Moorhead and Nordstedt, 1993)

Ellegård et al. (1983)             –       0.4     –                –           W

Hanisak (1980, from Moorhead and
                                   –       0.24    –                –           W
Nordstedt, 1993)

                                           0.20–
Moorhead and Nordstedt (1993)      –               15–60            63–67       W
                                           0.28

Patel et al. (1993a)               0.190   0.293   8                62–66       W

Patel et al. (1993b)               0.143   0.286   8                –           W

Madamwar et al. (1991)             0.19    0.4     8                65          WC


W = water hyacinth as only substrate. WC = a mix of water hyacinth and cattle dung
was digested.

The gas produced during the process consists mainly of methane, carbon dioxide and
ammonia, but small amounts of hydrogen sulphide may occur. The proportion of
methane in the produced gas is usually up to 60%, but depends on the substrate
(Temperature, pH and pressure may alter the gas composition slightly. The specific
gravity decreases when the methane content increases).


3.4 Furniture:
There’s a company which has exported water hyacinth products for a long time- Dang
Gia company. Our group got an interview with the director- Mr Hien and we’ve got a
lot of information. The company has 2 branches (Long An-Vinh Long Province) and
gives jobs for people who live in those provinces. There are some numbers can prove
water hyacinth's products help many people and make money for handicraft
production's export.
     Income from exporting of this company: 300-400 million dollars/ year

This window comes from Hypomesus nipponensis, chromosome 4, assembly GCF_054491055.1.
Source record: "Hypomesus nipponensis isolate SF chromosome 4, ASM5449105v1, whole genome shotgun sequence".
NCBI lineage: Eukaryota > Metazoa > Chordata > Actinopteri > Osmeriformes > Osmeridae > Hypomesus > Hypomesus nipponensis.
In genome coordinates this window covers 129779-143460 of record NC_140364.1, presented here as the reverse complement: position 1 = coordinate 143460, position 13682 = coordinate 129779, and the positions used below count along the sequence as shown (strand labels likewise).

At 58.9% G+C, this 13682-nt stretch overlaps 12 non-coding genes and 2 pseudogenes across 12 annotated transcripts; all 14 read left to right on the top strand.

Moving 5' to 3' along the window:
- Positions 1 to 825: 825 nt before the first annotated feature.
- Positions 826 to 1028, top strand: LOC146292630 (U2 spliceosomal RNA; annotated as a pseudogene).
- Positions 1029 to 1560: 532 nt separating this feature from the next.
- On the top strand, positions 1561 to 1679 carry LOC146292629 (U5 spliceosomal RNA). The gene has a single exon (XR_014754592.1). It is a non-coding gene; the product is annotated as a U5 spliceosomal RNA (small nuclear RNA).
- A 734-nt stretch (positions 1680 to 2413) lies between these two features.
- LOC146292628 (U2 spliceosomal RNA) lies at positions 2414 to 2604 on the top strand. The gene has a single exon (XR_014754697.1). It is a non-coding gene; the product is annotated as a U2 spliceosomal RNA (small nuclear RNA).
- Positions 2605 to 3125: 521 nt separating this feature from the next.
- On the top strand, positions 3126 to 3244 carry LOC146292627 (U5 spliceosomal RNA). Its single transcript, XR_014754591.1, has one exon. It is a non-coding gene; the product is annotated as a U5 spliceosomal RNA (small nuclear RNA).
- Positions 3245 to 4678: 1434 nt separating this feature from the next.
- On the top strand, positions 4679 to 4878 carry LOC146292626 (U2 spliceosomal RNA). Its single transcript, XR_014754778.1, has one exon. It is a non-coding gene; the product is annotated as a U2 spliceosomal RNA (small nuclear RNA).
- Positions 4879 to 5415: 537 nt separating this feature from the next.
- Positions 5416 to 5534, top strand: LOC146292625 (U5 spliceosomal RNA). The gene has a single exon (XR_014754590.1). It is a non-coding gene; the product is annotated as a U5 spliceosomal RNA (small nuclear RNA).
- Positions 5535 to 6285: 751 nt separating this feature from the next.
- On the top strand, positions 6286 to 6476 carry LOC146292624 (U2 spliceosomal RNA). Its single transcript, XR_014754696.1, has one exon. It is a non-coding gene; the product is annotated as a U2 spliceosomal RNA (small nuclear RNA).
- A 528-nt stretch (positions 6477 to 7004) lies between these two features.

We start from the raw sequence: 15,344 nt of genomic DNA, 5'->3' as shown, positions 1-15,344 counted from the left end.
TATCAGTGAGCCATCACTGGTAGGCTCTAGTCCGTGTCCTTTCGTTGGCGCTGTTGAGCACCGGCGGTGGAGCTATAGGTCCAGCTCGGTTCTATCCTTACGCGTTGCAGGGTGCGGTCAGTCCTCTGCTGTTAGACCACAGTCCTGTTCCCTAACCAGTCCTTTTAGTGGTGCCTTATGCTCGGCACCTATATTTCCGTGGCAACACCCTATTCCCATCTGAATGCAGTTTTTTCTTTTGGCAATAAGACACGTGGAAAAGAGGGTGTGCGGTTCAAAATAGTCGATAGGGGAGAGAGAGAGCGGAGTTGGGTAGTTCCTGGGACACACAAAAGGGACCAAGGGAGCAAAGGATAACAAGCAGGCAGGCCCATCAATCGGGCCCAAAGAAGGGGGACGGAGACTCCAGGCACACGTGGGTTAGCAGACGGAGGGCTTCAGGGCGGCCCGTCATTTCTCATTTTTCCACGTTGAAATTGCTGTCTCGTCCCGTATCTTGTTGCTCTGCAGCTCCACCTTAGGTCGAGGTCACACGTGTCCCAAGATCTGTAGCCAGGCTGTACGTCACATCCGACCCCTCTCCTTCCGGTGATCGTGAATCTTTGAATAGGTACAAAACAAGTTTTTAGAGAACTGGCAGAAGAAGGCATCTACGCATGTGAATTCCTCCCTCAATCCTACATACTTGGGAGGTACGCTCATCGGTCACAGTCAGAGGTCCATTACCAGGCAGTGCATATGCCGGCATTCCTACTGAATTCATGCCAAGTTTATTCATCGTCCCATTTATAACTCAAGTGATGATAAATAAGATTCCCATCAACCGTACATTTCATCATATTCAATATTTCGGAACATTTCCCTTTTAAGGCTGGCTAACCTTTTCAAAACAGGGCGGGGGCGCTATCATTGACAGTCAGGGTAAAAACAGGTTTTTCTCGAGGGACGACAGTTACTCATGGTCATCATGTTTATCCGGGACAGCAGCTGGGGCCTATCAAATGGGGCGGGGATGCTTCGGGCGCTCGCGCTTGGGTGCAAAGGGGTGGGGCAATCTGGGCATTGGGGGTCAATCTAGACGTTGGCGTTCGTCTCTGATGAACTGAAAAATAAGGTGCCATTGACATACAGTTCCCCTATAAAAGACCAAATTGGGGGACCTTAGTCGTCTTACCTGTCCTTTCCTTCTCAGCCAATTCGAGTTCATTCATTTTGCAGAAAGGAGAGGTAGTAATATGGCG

 Income from selling water hyacinth processed : 4000-5000 VND/1 kg (0.2-
         0.3USD/1 kg)
     Made more than 200 jobs/year
     The labor earn 8000-16000 VND/ product (0.5-1USD/product)
     Every year they open some class to teach people learn how to make water
         hyacinth handicraft.
     Area of purchase water hyacinth processed: Long An, Vinh Long, Dong Thap,
         Kien Giang, Tay Ninh (mainly in West of Vietnam)………..

   And now this company is developing their products. They keep exporting to many
   countries such as: Taiwan, China, Germany, France, USA, some EU/Asian
   countries …….. (http://danggia.com/)

"Thailand, the Philippines have produced water hyacinth products for 20 years but the
price is quite high. Vietnam has plentiful material, lower labor fee, fine work
experience and just need to design more novel products............Vietnam will be the
best supplier water hyacinth products in the world" Mr. David Kao-director of Appolo
company (Taiwan)-which exports handicraft production company specifically to EU
countries-said.
 Water hyacinth is not only help people have jobs but also earn money for Vietnamese
economy:
     2004 Tai Tri company exported 10 containers with 9500 products to USA and
        got more than 1 billion USD
     There are some companies which also supply high-quality water hyacinth
        products for 5 stars resorts.
     Average income of the workers: 20000-30000 VND/day (1.2-2 USD/day)
     2001-2005 Dong Thap province makes more than 1000 work/ year
     Our mission in 2010 is to reach at 118 million dollars with 40000 workers
     2003 income from exporting water hyacinth products: 360 million USD
     2004 income from exporting water hyacinth products: 430 million USD
     Distribution: An Giang, Phu Tan, Cho Moi, Thap Muoi, Thanh Binh, Tam
        Nong, Vinh Long, Cao Lanh………
There are 7 steps to make water hyacinth products (the information was gotten
from Dang Gia Company)
   1. Collecting water hyacinth processed




                          Collecting water hyacinth


   2. The company buys water hyacinth

   3. Standard for good water hyacinth:
    The length must be from 50 cm-80 cm
    The weight of the body

   4.   Dry out:
       Hand-made: under the sunlight
       Machine: oven from 30-40 degree
       Choose dried water hyacinth which has the same color

   5. Weave dried water hyacinth after soaking them into water in few seconds

   6.   Dry again to protect complete products from being moldy
       In dry season: put dried products under sunshine (about 2 hours)